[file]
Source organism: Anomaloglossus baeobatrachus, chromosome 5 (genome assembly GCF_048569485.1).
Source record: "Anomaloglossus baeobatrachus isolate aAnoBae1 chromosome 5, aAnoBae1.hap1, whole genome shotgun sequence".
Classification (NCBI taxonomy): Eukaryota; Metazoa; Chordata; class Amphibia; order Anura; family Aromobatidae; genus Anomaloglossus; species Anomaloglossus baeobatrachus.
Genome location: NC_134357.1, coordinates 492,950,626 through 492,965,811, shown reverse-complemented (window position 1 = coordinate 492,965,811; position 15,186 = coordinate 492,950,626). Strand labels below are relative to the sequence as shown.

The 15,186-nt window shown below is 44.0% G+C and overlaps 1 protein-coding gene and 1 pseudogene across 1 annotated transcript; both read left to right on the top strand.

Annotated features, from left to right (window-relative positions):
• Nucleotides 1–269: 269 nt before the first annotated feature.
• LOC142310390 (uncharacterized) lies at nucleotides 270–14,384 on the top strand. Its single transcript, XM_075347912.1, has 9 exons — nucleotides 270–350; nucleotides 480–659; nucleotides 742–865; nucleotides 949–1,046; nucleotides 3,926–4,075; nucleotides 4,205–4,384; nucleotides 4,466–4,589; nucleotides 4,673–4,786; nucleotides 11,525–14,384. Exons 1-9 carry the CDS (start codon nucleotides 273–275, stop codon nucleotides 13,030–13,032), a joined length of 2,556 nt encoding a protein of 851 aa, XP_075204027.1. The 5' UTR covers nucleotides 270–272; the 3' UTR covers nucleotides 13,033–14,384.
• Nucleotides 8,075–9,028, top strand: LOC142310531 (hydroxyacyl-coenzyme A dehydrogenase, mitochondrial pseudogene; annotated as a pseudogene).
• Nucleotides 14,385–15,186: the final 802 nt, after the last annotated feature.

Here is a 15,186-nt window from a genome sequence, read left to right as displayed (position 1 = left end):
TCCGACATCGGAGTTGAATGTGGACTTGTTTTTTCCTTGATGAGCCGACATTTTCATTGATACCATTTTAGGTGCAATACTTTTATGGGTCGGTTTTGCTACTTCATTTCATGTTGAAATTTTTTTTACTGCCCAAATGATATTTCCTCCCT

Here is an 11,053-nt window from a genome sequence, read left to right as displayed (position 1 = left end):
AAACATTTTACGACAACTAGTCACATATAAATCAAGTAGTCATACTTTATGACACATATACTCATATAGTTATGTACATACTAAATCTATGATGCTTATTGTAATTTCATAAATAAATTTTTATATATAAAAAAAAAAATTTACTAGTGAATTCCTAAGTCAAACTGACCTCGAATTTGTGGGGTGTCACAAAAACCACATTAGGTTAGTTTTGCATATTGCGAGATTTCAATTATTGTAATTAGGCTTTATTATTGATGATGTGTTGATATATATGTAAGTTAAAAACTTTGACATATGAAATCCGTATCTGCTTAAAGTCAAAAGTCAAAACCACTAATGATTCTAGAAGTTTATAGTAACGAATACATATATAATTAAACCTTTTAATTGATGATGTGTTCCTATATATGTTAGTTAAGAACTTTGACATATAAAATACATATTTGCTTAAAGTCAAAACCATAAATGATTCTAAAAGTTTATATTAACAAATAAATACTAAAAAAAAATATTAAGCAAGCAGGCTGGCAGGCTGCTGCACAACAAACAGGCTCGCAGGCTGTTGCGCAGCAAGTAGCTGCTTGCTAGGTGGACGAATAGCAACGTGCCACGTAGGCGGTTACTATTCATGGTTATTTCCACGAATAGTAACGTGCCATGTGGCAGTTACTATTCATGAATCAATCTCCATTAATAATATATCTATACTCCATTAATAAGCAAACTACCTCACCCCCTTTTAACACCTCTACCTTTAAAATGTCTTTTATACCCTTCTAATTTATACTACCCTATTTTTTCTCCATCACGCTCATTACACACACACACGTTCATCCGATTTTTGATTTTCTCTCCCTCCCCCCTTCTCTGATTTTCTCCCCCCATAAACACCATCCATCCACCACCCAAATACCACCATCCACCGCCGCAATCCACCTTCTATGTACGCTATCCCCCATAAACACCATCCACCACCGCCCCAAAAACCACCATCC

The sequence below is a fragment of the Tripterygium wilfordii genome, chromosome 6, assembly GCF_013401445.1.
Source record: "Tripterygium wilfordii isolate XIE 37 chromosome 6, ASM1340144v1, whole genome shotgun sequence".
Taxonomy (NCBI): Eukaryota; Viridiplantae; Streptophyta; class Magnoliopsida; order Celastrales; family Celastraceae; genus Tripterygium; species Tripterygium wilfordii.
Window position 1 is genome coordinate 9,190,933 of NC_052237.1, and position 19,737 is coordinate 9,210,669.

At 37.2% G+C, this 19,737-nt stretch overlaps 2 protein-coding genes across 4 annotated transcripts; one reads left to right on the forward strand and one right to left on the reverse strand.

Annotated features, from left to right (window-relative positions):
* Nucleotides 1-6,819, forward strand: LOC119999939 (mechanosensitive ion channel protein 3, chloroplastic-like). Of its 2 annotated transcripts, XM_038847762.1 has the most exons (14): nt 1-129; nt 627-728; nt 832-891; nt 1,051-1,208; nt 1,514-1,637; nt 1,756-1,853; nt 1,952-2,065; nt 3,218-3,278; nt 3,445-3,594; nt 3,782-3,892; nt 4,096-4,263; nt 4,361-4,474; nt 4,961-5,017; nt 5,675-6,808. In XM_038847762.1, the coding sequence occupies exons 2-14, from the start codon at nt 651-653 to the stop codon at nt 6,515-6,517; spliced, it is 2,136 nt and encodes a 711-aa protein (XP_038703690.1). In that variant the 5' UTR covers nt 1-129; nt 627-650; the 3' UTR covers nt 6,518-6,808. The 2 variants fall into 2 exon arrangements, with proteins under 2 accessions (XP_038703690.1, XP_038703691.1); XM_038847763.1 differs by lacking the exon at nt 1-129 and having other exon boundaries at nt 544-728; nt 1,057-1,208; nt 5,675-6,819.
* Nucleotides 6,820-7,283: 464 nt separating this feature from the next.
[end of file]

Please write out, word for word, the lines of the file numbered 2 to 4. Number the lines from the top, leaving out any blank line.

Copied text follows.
Source record: "Anomaloglossus baeobatrachus isolate aAnoBae1 chromosome 5, aAnoBae1.hap1, whole genome shotgun sequence".
Classification (NCBI taxonomy): Eukaryota; Metazoa; Chordata; class Amphibia; order Anura; family Aromobatidae; genus Anomaloglossus; species Anomaloglossus baeobatrachus.
Genome location: NC_134357.1, coordinates 492,950,626 through 492,965,811, shown reverse-complemented (window position 1 = coordinate 492,965,811; position 15,186 = coordinate 492,950,626). Strand labels below are relative to the sequence as shown.